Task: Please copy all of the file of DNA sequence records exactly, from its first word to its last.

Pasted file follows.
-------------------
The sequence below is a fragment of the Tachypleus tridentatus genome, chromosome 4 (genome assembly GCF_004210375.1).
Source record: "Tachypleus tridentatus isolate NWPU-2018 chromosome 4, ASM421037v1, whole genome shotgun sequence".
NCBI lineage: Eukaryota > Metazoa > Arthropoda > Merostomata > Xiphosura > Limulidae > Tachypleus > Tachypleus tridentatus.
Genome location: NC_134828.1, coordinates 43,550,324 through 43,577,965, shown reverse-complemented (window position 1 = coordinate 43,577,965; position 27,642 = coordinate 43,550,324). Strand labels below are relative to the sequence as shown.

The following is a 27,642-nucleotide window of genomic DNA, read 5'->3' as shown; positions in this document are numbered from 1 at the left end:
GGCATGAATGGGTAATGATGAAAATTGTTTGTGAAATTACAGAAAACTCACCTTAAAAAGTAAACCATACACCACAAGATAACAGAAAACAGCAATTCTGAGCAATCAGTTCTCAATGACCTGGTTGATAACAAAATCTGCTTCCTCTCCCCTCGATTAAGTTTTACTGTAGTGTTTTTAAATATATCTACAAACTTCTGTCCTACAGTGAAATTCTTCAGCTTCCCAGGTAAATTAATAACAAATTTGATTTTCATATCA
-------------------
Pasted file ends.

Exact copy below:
The sequence below is a fragment of the Tachypleus tridentatus genome, chromosome 4 (genome assembly GCF_004210375.1).
Source record: "Tachypleus tridentatus isolate NWPU-2018 chromosome 4, ASM421037v1, whole genome shotgun sequence".
NCBI lineage: Eukaryota > Metazoa > Arthropoda > Merostomata > Xiphosura > Limulidae > Tachypleus > Tachypleus tridentatus.
Genome location: NC_134828.1, coordinates 43,550,324 through 43,577,965, shown reverse-complemented (window position 1 = coordinate 43,577,965; position 27,642 = coordinate 43,550,324). Strand labels below are relative to the sequence as shown.

The following is a 27,642-nucleotide window of genomic DNA, read 5'->3' as shown; positions in this document are numbered from 1 at the left end:
GGCATGAATGGGTAATGATGAAAATTGTTTGTGAAATTACAGAAAACTCACCTTAAAAAGTAAACCATACACCACAAGATAACAGAAAACAGCAATTCTGAGCAATCAGTTCTCAATGACCTGGTTGATAACAAAATCTGCTTCCTCTCCCCTCGATTAAGTTTTACTGTAGTGTTTTTAAATATATCTACAAACTTCTGTCCTACAGTGAAATTCTTCAGCTTCCCAGGTAAATTAATAACAAATTTGATTTTCATATCA